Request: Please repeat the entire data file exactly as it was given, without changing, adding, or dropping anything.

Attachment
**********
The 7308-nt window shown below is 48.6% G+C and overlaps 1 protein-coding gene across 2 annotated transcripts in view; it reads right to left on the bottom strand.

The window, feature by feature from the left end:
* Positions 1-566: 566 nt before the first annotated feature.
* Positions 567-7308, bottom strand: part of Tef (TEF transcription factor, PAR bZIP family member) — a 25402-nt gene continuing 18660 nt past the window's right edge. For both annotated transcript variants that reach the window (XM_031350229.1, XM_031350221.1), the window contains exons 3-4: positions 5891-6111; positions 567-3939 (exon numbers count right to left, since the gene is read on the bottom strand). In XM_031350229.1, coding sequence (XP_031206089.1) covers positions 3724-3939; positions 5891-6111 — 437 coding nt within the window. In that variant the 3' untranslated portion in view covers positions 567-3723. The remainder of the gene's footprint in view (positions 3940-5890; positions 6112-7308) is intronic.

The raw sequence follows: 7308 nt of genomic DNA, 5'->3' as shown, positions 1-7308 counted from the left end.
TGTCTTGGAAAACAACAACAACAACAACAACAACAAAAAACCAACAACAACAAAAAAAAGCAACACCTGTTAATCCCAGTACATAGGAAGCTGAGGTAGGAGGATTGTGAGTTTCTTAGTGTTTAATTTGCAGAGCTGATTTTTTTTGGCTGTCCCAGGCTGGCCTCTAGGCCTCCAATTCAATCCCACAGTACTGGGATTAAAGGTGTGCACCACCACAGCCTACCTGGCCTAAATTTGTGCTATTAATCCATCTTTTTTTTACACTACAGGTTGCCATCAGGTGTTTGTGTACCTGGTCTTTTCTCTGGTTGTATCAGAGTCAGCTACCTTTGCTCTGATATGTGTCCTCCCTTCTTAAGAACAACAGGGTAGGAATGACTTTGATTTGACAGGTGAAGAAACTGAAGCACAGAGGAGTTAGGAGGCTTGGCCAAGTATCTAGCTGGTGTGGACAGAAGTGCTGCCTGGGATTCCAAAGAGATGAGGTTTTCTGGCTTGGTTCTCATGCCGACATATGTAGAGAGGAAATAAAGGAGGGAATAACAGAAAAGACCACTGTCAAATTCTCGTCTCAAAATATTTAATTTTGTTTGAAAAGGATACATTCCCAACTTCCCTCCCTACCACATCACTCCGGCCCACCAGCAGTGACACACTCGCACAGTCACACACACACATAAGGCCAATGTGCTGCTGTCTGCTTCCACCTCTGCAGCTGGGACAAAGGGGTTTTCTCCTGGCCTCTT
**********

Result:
The 7308-nt window shown below is 48.6% G+C and overlaps 1 protein-coding gene across 2 annotated transcripts in view; it reads right to left on the bottom strand.

The window, feature by feature from the left end:
* Positions 1-566: 566 nt before the first annotated feature.
* Positions 567-7308, bottom strand: part of Tef (TEF transcription factor, PAR bZIP family member) — a 25402-nt gene continuing 18660 nt past the window's right edge. For both annotated transcript variants that reach the window (XM_031350229.1, XM_031350221.1), the window contains exons 3-4: positions 5891-6111; positions 567-3939 (exon numbers count right to left, since the gene is read on the bottom strand). In XM_031350229.1, coding sequence (XP_031206089.1) covers positions 3724-3939; positions 5891-6111 — 437 coding nt within the window. In that variant the 3' untranslated portion in view covers positions 567-3723. The remainder of the gene's footprint in view (positions 3940-5890; positions 6112-7308) is intronic.

The raw sequence follows: 7308 nt of genomic DNA, 5'->3' as shown, positions 1-7308 counted from the left end.
TGTCTTGGAAAACAACAACAACAACAACAACAACAAAAAACCAACAACAACAAAAAAAAGCAACACCTGTTAATCCCAGTACATAGGAAGCTGAGGTAGGAGGATTGTGAGTTTCTTAGTGTTTAATTTGCAGAGCTGATTTTTTTTGGCTGTCCCAGGCTGGCCTCTAGGCCTCCAATTCAATCCCACAGTACTGGGATTAAAGGTGTGCACCACCACAGCCTACCTGGCCTAAATTTGTGCTATTAATCCATCTTTTTTTTACACTACAGGTTGCCATCAGGTGTTTGTGTACCTGGTCTTTTCTCTGGTTGTATCAGAGTCAGCTACCTTTGCTCTGATATGTGTCCTCCCTTCTTAAGAACAACAGGGTAGGAATGACTTTGATTTGACAGGTGAAGAAACTGAAGCACAGAGGAGTTAGGAGGCTTGGCCAAGTATCTAGCTGGTGTGGACAGAAGTGCTGCCTGGGATTCCAAAGAGATGAGGTTTTCTGGCTTGGTTCTCATGCCGACATATGTAGAGAGGAAATAAAGGAGGGAATAACAGAAAAGACCACTGTCAAATTCTCGTCTCAAAATATTTAATTTTGTTTGAAAAGGATACATTCCCAACTTCCCTCCCTACCACATCACTCCGGCCCACCAGCAGTGACACACTCGCACAGTCACACACACACATAAGGCCAATGTGCTGCTGTCTGCTTCCACCTCTGCAGCTGGGACAAAGGGGTTTTCTCCTGGCCTCTT